3. Trust Huston and Bradbury to tell a really good story, FictionFan! I’m really glad you were able to get the essence of the book Melville had, perhaps, intended. And that’s what a good film is supposed to do, in my humble opinion.

    • What a difference! I think this is the first time the film has won outright. Huston and Bradbury did a great job, and managed to keep the basics while turning it into a thrilling drama… 😀

  4. I’m inclined to agree with your supposition that the faces of these women were straight from some tiny Irish village, FF! As for this film, I never saw it. I struggled through the book, of course (need I say more?!?), but having read your review, I’m wondering why our teachers didn’t tell us to watch the film rather than wade through the book. Ah, education is grand, isn’t it? Glad you finally found a version so appealing!

    • According to wiki, they were – apparently it was partly filmed in an Irish village, and he just used some of the local women for the scene. Aren’t their faces so great? The film is definitely easier than the book and more enjoyable – actually I don’t know why they don’t get people to watch the film first in this instance – I reckon it would help a lot with understanding the book…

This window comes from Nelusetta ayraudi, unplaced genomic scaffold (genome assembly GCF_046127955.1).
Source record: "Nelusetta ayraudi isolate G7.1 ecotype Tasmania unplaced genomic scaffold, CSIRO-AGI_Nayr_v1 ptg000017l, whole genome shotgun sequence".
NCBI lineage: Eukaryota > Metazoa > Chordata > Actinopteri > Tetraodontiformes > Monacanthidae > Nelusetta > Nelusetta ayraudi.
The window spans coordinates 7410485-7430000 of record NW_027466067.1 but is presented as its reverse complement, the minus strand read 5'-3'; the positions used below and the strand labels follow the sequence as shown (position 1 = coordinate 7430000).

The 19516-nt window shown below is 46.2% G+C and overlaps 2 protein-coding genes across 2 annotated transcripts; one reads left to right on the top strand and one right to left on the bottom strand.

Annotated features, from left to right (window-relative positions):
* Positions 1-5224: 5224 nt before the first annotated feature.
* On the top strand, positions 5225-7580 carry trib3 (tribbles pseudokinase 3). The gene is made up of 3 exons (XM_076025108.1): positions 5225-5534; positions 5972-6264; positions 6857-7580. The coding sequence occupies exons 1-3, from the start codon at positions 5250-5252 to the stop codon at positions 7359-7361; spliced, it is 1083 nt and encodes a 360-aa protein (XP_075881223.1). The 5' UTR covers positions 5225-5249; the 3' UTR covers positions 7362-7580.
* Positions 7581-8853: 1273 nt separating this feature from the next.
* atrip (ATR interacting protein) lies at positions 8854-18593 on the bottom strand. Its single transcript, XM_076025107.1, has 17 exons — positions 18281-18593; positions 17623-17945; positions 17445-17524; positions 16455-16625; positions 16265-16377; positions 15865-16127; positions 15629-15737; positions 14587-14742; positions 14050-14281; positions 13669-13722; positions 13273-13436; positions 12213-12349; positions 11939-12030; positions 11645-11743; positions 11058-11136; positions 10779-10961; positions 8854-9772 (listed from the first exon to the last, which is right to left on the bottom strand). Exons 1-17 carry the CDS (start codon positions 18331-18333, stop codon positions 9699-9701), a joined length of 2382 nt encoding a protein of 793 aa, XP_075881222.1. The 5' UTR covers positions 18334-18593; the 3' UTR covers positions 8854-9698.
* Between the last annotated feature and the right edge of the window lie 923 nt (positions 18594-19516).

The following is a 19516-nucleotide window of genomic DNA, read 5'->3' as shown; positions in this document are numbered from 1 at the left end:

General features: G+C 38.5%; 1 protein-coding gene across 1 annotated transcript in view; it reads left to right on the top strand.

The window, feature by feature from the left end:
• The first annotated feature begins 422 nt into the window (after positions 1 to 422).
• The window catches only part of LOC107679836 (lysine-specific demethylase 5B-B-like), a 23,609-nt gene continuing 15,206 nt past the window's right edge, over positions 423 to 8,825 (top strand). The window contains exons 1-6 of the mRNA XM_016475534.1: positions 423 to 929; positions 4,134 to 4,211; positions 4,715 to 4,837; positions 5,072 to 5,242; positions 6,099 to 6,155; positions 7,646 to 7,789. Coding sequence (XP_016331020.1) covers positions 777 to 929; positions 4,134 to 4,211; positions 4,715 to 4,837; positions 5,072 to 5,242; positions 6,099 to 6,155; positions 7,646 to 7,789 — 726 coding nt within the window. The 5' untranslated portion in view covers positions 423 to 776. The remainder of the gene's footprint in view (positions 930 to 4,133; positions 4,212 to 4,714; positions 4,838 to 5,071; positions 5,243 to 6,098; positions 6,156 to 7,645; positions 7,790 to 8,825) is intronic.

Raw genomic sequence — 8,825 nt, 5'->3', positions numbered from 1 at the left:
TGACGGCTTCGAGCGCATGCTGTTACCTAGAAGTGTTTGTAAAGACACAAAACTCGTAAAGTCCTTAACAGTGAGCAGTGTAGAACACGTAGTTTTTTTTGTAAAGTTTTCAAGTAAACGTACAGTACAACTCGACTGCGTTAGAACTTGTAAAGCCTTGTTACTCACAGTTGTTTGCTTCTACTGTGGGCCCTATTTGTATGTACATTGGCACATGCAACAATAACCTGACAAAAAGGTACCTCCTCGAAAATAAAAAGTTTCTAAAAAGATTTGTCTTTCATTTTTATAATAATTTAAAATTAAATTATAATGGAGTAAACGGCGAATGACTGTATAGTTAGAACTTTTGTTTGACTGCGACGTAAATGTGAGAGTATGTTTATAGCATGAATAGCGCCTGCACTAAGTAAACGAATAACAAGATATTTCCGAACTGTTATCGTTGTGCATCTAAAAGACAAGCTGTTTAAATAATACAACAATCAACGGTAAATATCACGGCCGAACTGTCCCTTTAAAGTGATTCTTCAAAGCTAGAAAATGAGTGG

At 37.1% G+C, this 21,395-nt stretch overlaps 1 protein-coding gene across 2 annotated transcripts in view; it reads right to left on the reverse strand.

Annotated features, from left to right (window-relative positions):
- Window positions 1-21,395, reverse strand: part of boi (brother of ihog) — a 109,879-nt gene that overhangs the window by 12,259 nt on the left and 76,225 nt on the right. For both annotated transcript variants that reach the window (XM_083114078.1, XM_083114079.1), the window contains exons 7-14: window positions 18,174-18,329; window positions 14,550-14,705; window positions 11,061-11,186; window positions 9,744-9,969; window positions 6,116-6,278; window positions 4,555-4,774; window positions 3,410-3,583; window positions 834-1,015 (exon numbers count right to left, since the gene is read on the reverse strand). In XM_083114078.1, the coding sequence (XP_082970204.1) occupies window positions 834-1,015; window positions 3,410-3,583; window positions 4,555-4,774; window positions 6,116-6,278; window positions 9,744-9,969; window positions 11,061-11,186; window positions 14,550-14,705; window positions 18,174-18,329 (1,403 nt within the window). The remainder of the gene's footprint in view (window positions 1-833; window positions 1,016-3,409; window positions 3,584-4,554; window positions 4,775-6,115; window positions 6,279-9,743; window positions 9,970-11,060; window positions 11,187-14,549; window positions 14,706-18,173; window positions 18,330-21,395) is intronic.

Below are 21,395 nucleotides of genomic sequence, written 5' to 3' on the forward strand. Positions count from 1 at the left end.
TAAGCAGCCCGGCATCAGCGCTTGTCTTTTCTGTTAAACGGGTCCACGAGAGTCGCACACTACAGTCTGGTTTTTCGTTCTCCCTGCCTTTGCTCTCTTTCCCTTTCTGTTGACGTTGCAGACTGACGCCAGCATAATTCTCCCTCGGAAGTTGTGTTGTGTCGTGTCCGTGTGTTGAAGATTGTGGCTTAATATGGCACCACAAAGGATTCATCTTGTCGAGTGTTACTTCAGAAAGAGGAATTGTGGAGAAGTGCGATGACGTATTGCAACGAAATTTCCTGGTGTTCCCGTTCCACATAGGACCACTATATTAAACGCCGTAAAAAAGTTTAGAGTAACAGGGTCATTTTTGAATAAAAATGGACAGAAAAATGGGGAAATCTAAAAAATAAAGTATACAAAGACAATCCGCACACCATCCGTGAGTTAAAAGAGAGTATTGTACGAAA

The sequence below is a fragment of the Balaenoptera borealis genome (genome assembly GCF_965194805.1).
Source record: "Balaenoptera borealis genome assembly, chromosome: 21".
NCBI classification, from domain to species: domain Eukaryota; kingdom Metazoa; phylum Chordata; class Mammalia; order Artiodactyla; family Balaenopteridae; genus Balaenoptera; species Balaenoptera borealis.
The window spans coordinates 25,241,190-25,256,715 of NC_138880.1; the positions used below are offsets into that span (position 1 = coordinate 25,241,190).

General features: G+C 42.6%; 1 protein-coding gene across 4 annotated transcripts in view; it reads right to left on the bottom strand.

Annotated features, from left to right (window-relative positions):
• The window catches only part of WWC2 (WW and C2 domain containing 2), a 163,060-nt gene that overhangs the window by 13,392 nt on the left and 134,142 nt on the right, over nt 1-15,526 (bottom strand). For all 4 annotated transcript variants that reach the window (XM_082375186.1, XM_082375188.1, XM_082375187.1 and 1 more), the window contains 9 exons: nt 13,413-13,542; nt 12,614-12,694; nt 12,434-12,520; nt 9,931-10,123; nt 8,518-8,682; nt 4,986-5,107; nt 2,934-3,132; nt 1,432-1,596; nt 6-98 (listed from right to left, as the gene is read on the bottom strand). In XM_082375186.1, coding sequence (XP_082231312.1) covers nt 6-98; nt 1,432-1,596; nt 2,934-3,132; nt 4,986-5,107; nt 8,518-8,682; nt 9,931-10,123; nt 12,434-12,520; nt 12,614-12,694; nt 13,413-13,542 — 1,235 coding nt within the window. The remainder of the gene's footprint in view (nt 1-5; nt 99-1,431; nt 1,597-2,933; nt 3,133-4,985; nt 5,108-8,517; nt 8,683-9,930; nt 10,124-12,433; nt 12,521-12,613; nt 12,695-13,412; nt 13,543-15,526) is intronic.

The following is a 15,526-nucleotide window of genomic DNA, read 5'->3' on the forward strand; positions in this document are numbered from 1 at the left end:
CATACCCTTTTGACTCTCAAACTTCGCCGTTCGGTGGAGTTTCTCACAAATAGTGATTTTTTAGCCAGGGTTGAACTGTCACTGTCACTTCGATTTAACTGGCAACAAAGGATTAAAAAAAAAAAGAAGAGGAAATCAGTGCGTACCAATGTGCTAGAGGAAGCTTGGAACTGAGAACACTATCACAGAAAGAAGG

• Nor me, and it wouldn’t have been one I’d have normally watched. So finally I’ve found a reason to be glad I read the book – because it encouraged me to watch the film! Which I’m even sure I’ll watch again… 🙂

  5. I’ve never seen the film, but courtesy of your review, I’ll make a point of it! Gregory Peck AND Harry Andrews…….. hm. 🙂

    • I think you’d love it – kinda like Die Hard on Sea! Only with whales instead of people with strange foreign accents… I didn’t know Harry Andrews, but I really liked him in this.